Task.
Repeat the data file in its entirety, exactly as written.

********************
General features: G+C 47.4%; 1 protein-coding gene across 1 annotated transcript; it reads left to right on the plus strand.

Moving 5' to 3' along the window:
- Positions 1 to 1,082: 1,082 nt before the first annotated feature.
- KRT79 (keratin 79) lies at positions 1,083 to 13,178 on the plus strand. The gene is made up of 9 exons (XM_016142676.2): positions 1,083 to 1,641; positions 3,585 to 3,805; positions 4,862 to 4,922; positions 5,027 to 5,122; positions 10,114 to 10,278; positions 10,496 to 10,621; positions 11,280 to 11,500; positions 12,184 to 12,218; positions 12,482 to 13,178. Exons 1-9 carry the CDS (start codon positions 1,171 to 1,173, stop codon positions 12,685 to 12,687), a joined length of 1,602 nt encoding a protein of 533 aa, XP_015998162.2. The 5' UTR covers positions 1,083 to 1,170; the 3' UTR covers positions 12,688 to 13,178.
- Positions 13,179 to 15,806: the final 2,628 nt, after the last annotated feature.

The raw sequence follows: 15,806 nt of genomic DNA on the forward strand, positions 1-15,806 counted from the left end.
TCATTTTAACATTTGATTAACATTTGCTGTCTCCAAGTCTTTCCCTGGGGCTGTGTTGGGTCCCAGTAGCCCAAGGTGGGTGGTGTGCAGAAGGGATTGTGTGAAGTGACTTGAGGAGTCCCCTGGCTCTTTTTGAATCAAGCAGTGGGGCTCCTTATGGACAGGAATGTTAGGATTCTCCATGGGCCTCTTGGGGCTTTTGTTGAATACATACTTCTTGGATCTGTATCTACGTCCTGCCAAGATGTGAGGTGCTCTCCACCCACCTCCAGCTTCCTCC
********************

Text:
General features: G+C 47.4%; 1 protein-coding gene across 1 annotated transcript; it reads left to right on the plus strand.

Moving 5' to 3' along the window:
- Positions 1 to 1,082: 1,082 nt before the first annotated feature.
- KRT79 (keratin 79) lies at positions 1,083 to 13,178 on the plus strand. The gene is made up of 9 exons (XM_016142676.2): positions 1,083 to 1,641; positions 3,585 to 3,805; positions 4,862 to 4,922; positions 5,027 to 5,122; positions 10,114 to 10,278; positions 10,496 to 10,621; positions 11,280 to 11,500; positions 12,184 to 12,218; positions 12,482 to 13,178. Exons 1-9 carry the CDS (start codon positions 1,171 to 1,173, stop codon positions 12,685 to 12,687), a joined length of 1,602 nt encoding a protein of 533 aa, XP_015998162.2. The 5' UTR covers positions 1,083 to 1,170; the 3' UTR covers positions 12,688 to 13,178.
- Positions 13,179 to 15,806: the final 2,628 nt, after the last annotated feature.

The raw sequence follows: 15,806 nt of genomic DNA on the forward strand, positions 1-15,806 counted from the left end.
TCATTTTAACATTTGATTAACATTTGCTGTCTCCAAGTCTTTCCCTGGGGCTGTGTTGGGTCCCAGTAGCCCAAGGTGGGTGGTGTGCAGAAGGGATTGTGTGAAGTGACTTGAGGAGTCCCCTGGCTCTTTTTGAATCAAGCAGTGGGGCTCCTTATGGACAGGAATGTTAGGATTCTCCATGGGCCTCTTGGGGCTTTTGTTGAATACATACTTCTTGGATCTGTATCTACGTCCTGCCAAGATGTGAGGTGCTCTCCACCCACCTCCAGCTTCCTCC